6. Show quality responsiveness: The worst response to a customer service issue on a social channel is to say, “Thank you for your comment. We will get back to you.” Yes, it is better than not responding at all; but remember that you are only wasting your audience’s time with polite acknowledgement. Actions speak louder than words. If you respond asking for more information so that you can take up the matter with (specific) internal teams and have the issue resolved (by a certain date and time), then your audience is more patient and appreciative. Social channels such as Twitter are known to be 24×7 activity platforms. A customer raising an issue via Twitter is not going to wait more than a few short hours to hear back. Needless to say, everyone else in their circle is also waiting and watching to see how and when your company will respond. A timely and action-oriented response will elicit likes and virtual pats which, over time, will contribute to more engaged followers and greater sharing of your content.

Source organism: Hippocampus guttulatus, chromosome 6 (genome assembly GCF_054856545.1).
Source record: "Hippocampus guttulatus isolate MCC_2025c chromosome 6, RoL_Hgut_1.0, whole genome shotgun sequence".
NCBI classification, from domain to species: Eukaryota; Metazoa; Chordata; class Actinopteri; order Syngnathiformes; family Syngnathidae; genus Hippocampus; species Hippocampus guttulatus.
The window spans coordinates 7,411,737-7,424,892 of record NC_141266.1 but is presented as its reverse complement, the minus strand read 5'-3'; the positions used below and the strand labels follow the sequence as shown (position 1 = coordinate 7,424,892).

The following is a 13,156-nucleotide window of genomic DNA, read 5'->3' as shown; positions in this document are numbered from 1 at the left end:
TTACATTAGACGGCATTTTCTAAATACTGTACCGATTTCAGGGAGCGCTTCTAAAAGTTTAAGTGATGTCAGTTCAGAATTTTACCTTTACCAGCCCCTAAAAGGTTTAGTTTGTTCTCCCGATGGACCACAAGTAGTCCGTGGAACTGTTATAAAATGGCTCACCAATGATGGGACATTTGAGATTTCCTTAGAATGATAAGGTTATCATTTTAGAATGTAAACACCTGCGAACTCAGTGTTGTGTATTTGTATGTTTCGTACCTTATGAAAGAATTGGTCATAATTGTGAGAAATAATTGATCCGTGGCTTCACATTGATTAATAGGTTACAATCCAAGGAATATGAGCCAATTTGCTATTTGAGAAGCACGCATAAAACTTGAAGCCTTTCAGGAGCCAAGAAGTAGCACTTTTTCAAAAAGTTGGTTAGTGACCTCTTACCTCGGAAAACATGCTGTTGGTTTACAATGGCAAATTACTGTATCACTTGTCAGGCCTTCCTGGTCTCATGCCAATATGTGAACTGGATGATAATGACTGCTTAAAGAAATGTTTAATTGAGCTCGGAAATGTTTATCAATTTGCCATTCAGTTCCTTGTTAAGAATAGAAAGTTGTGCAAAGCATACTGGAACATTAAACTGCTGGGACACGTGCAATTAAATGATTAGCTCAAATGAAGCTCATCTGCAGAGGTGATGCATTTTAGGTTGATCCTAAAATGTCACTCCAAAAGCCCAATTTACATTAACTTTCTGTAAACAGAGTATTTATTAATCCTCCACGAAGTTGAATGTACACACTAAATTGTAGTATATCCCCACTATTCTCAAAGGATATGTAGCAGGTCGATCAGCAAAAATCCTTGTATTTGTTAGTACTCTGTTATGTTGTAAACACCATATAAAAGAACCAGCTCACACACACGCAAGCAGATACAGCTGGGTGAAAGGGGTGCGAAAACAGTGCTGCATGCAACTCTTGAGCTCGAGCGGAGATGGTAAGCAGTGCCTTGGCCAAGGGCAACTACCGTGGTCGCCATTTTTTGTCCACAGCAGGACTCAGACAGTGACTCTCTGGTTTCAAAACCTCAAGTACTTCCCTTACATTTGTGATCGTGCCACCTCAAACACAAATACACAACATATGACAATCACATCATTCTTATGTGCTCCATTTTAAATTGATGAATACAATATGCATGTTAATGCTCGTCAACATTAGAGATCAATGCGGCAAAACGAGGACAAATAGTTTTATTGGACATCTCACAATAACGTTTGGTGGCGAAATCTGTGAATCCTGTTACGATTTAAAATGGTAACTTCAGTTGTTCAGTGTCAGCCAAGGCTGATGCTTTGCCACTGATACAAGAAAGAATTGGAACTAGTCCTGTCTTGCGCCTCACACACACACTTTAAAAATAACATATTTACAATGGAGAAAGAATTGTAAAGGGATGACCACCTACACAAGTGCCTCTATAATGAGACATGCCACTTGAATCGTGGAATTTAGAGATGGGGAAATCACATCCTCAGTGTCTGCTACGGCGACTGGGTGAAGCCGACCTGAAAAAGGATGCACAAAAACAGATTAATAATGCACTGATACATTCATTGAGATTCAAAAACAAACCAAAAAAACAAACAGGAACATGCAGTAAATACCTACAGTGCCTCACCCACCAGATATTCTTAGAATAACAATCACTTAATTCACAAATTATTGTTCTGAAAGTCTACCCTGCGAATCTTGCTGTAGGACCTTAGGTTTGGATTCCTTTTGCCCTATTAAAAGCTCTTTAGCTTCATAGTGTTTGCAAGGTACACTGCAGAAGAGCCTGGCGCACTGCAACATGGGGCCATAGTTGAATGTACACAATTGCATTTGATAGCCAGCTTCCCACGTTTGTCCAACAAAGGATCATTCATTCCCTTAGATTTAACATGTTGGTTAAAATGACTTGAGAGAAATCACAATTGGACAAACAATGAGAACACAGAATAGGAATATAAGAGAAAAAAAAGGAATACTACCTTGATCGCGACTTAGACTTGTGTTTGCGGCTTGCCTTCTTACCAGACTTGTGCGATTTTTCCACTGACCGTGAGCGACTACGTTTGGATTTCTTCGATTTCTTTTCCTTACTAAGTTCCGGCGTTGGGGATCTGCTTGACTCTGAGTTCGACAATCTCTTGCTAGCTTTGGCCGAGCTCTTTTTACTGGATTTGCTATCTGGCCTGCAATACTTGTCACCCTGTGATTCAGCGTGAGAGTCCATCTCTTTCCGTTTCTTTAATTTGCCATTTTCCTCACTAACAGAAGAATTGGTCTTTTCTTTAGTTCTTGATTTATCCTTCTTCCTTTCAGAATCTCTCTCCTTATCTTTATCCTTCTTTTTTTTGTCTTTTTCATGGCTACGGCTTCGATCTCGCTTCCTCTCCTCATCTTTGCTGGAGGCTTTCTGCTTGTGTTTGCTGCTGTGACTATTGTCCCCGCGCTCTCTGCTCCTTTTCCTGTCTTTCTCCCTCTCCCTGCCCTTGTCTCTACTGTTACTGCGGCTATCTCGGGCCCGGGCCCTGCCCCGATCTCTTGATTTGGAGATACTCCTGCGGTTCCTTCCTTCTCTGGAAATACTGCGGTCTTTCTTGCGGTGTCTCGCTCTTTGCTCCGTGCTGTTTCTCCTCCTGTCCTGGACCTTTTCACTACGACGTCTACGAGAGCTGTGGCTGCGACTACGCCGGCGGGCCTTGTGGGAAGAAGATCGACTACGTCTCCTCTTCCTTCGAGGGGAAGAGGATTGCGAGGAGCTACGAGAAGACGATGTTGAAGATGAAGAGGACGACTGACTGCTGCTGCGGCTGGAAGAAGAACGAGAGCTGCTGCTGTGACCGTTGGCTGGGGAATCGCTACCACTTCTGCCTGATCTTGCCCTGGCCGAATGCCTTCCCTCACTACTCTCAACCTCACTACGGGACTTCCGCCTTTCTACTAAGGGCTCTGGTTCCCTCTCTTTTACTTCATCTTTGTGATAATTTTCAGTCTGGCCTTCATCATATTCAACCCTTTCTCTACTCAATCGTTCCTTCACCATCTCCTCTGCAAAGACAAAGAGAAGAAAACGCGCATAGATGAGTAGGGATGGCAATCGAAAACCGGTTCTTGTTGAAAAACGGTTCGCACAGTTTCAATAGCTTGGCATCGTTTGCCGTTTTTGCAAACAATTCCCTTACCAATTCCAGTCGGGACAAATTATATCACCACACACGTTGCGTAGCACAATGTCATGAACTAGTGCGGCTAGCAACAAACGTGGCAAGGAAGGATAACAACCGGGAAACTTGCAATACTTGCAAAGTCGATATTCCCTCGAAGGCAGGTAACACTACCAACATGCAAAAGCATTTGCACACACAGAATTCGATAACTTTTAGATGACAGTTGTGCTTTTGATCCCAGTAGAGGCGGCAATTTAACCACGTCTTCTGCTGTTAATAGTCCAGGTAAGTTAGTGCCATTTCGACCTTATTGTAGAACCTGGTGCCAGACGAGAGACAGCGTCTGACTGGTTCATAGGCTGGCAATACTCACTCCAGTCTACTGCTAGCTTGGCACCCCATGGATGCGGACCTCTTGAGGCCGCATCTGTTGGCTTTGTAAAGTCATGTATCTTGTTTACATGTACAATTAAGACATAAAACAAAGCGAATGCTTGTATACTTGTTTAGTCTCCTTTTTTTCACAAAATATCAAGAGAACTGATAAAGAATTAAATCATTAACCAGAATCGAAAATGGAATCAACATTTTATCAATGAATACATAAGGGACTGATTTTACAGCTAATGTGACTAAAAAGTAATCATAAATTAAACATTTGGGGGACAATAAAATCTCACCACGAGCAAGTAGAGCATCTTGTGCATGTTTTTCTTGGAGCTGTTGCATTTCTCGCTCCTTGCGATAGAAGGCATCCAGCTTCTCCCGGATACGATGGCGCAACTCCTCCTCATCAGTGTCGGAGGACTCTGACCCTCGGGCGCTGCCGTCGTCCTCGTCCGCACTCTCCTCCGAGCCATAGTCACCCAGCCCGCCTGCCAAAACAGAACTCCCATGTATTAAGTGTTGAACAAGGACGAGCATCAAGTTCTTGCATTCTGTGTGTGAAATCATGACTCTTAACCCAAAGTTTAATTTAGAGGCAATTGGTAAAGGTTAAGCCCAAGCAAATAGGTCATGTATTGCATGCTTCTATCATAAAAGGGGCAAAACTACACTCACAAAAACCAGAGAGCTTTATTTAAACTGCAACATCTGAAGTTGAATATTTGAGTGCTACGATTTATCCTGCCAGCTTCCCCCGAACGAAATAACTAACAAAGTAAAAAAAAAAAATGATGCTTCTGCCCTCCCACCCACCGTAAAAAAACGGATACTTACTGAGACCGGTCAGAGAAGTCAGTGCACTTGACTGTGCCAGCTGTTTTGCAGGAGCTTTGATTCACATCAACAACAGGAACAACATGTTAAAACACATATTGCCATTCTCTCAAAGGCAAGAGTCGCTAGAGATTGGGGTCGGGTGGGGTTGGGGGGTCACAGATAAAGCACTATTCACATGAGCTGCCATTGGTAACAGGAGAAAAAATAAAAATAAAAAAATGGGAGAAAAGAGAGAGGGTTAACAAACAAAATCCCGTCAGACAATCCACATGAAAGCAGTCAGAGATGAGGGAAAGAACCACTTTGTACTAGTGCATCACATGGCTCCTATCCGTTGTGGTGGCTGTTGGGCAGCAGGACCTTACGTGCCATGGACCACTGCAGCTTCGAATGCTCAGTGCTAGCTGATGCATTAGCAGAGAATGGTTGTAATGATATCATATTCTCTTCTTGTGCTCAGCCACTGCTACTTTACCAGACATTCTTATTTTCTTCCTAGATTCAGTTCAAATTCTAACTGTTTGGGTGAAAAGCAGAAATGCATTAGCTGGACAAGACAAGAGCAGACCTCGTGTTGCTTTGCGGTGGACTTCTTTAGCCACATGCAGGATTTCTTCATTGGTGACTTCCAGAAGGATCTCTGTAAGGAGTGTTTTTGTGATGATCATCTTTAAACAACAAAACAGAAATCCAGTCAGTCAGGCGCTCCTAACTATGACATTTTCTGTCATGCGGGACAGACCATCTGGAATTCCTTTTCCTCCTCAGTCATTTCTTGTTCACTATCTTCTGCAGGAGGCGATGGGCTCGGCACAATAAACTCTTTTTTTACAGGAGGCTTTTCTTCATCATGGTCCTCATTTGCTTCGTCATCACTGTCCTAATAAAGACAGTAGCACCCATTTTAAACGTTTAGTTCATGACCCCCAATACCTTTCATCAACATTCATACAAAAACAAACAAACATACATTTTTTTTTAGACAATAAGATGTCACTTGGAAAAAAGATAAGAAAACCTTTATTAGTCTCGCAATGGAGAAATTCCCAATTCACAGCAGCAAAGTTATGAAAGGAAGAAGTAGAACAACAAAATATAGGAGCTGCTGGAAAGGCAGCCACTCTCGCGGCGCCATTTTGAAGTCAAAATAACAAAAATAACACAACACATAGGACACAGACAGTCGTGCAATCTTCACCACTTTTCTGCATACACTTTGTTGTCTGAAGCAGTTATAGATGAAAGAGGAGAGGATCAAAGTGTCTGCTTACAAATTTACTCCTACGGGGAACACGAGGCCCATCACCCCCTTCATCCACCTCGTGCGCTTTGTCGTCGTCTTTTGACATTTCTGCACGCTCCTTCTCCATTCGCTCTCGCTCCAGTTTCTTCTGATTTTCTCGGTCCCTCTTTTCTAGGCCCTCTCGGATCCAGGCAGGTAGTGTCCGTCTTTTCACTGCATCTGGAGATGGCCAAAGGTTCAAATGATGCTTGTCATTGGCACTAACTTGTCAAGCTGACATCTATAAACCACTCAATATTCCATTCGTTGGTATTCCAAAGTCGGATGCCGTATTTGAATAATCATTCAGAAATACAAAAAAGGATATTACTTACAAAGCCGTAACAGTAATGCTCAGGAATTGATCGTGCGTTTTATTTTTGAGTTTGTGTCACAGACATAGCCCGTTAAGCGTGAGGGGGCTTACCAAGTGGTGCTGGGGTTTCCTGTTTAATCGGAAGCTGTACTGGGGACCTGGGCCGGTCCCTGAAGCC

Are your social media activities becoming a time sink? Are you spending valuable time and resources with barely any measurable results? Are your brand’s social signals dismally low? I would love to hear from you on my blog. Leave me a comment. You can also sign up for email updates.

If you enjoy reading this CMO Spotlight series, please share it. You can email or call me, Louis Foong, at (905) 709-3827.   

Image credit: Shutterstock

Republished with author's permission from original post.

Louis Foong
Louis Foong is the founder and CEO of The ALEA Group Inc., one of North America's most innovative B2B demand generation specialists. With more than three decades of experience in the field, Louis is a thought leader on trends, best practices and issues concerning marketing and lead generation. Louis' astute sense of marketing and sales along with a clear vision of the evolving lead generation landscape has proved beneficial to numerous organizations, both small and large.